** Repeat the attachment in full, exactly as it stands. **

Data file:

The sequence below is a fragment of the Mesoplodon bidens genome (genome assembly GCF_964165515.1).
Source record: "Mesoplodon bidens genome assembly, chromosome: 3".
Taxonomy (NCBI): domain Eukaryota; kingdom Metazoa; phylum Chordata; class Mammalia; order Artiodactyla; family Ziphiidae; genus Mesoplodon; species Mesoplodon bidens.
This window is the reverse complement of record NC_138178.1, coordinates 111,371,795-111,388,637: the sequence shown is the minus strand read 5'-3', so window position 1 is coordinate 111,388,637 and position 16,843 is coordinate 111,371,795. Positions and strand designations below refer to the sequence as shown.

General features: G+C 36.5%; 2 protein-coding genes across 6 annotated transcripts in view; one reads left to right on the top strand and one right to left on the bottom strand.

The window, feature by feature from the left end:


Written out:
The sequence below is a fragment of the Mesoplodon bidens genome (genome assembly GCF_964165515.1).
Source record: "Mesoplodon bidens genome assembly, chromosome: 3".
Taxonomy (NCBI): domain Eukaryota; kingdom Metazoa; phylum Chordata; class Mammalia; order Artiodactyla; family Ziphiidae; genus Mesoplodon; species Mesoplodon bidens.
This window is the reverse complement of record NC_138178.1, coordinates 111,371,795-111,388,637: the sequence shown is the minus strand read 5'-3', so window position 1 is coordinate 111,388,637 and position 16,843 is coordinate 111,371,795. Positions and strand designations below refer to the sequence as shown.

General features: G+C 36.5%; 2 protein-coding genes across 6 annotated transcripts in view; one reads left to right on the top strand and one right to left on the bottom strand.

The window, feature by feature from the left end: